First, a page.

Even wide open, the lens is outstandingly sharp, especially in the center of the frame, thanks to the FLE design. Yet, it offers better edge-to-edge detail than the Summilux-M 50mm lens from which it takes its design inspiration. And better micro-contrast, too, letting your subject pop even more.
In fact, this lens actually gives you some forgiving room to miss focus slightly. And there’s also no real need to stop down. But if you do, you’ll be handsomely rewarded with more sharpness, which peaks around f/5.6. Plus, you’ll also see minimal chromatic aberrations in the focus plane, ghosting, virtually no distortion, and little, if any, flare.
Unfortunately, though, its sharpness creates results that can feel overdone and characterless. And I will confirm what many have said: the APO-Summicron is indeed clinical, to a certain extent. And the images are as close as I’ve ever seen to technically perfect, natural, and accurate. For some, that’s great news since it leaves you plenty of room for post-processing. And from use, I found that perfect for car photography, landscapes, and cityscapes.
That said, I can see this becoming an issue for street, lifestyle, weddings, and photojournalism. And the added sharpness can really add unwanted retouching time to your workflow since it will highlight every image flaw. So if you’re not a fan of retouching, I would suggest taking a hard look at the RAW images from this lens beforehand.
Still, I’d take all this information with a grain of salt because this level of image quality is a must for high-end mediums like commercial photography and architecture.
Now, as far as the bokeh and rendering, it’s very smooth. And I’d say it’s close to the Summilux-M 50mm, which we also tested alongside this lens. It too renders that unique cinematic and hard-to-describe aesthetic Leica’s known for. Yet, unlike the Summilux, the APO-Summicron doesn’t suffer from the heavy vignette when used wide open. And instead, it shows a moderate vignette for this focal length and is fairly transparent by f/2.8.
Overall, I’d say there’s little to fault here. The image quality the APO-Summicron produces is arguably best in class on the Leica M-Mount. It produces modern-looking images with excellent contrast, punch, and gorgeous colors. And its F/2 aperture is entirely usable without any compromises. So if you’re after neutral razor-sharp photos that are technically perfect, you’ll get that and plenty more from this lens. And the image quality as a whole is a non-issue and it’s simply brilliant.
As a rangefinder lens, the APO-Summicron offers only manual focus. And unlike some of its M-Mount peers, namely the Summicron-M 28mm, it doesn’t include a focusing ring with a finger grip. Still, the focus collar is large, ribbed, and maneuvers smoothly into position. It’s also well dampened, although maybe to the point it’d feel stiff to some photographers.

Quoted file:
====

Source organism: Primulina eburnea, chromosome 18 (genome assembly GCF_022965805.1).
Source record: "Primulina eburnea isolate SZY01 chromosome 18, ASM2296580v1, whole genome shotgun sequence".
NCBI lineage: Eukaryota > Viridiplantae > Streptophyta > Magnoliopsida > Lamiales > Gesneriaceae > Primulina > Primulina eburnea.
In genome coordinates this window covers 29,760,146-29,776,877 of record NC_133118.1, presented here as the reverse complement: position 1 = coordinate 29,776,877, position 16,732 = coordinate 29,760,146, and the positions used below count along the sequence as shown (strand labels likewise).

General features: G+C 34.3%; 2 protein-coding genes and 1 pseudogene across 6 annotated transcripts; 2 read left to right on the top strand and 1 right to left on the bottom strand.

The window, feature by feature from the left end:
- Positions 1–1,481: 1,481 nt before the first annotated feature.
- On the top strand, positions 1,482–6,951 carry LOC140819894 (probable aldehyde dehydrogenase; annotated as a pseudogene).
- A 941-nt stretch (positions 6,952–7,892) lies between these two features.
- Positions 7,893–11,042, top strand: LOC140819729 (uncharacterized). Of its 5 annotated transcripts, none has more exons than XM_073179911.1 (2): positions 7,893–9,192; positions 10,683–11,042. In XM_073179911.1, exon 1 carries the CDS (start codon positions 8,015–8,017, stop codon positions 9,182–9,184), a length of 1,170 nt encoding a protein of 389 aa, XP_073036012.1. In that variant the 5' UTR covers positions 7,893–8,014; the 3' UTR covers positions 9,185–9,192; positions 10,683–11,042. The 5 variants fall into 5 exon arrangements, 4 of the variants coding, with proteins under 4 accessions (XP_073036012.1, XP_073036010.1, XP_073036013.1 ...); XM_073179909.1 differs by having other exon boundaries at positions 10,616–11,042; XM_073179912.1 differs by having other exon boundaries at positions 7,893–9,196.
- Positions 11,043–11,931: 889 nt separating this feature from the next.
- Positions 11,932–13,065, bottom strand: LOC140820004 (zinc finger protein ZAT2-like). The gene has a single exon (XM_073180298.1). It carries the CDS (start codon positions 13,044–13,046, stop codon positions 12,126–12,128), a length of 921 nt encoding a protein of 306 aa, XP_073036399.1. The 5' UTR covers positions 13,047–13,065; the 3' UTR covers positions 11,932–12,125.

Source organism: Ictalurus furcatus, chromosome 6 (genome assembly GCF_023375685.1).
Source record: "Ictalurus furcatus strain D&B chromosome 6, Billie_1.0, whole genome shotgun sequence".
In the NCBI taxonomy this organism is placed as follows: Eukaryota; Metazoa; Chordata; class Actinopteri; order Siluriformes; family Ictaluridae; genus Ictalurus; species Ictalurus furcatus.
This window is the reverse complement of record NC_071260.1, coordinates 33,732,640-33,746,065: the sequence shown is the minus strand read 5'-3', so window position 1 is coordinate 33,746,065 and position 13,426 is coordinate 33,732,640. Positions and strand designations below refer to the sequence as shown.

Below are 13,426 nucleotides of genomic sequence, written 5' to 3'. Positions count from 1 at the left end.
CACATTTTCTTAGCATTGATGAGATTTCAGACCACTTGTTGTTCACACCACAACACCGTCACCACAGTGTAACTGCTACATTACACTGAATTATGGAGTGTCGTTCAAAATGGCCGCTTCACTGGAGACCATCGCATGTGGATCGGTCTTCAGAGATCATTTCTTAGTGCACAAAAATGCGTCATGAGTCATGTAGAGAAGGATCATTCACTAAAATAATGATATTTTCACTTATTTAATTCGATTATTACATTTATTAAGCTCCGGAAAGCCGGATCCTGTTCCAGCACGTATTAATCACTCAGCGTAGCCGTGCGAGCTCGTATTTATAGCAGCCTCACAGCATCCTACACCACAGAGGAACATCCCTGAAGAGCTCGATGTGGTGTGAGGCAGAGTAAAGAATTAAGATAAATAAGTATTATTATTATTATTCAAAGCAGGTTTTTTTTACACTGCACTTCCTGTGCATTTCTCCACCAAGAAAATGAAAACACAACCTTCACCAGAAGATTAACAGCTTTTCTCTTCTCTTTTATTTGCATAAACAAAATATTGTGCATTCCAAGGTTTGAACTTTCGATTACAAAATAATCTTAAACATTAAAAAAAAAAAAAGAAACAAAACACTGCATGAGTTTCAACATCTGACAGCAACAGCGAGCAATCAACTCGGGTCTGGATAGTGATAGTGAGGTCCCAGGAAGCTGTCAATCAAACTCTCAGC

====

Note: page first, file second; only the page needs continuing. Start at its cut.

Otherwise, the lens also has a depth of field scale, with measurements in both feet and meters. With it, you can know how much will be in focus at a given distance, which is perfect for zone focusing without the rangefinder.
Overall, the focus throw is excellent. You have 90º of full rotation to use, and it’s easy to work with throughout. So if you enjoy manual focusing or zone focusing, you won’t have any problems.
The only potential downside is the APO-Summicron doesn’t have a rounded diaphragm like most contemporary lenses. So when you shoot backgrounds with specular highlights at f/4 or higher, you’ll see the octagonal shape of the aperture blades. And this is usually distracting if there are a lot of highlights in the bokeh.
Also despite being smaller than many mirrorless and DSLR lenses of this focal length, Leica purists may find this lens heavy and bulky. So if you’re in that camp, then consider the Summarit-M variant instead.
There are few current options available for this focal length on Leica’s M-mount. But, given those options and the current price point of this lens, I’d argue the APO-Summicron is undoubtedly a top choice. Of course, it’s still a Leica, and it’s still expensive. But, it offers immense value considering its optical performance.
In the end, though, the APO-Summicron-M 75mm becomes an icon and a masterpiece. It offers near-perfect images with class-leading central sharpness, minimal distortions, superb color, and a build ready to last a lifetime. And it unquestionably takes advantage of the full potential of the Leica M11’s 60MP sensor.
Granted, it isn’t a must lens for every photographer, especially those shooting portraits who despise retouching. And true, its technically perfect image quality will come at a slight heft and size compared to what some Leica M purists prefer. Not to mention, some photographers will turn their noses at its departure from the charm and character of Leica’s M-Mount cameras.
Still, if you want the best 75mm lens around, this is it. And you’ll find it difficult to find a sharper lens at this focal length wide open with this level of image quality.
Below are a few examples to see what to expect from this lens. Also, click here if you want to download these RAW files. Or click here if you want to see a larger gallery than what is displayed on our site.
Last Updated on May 13, 2023 by Photography PX Published May 27, 2022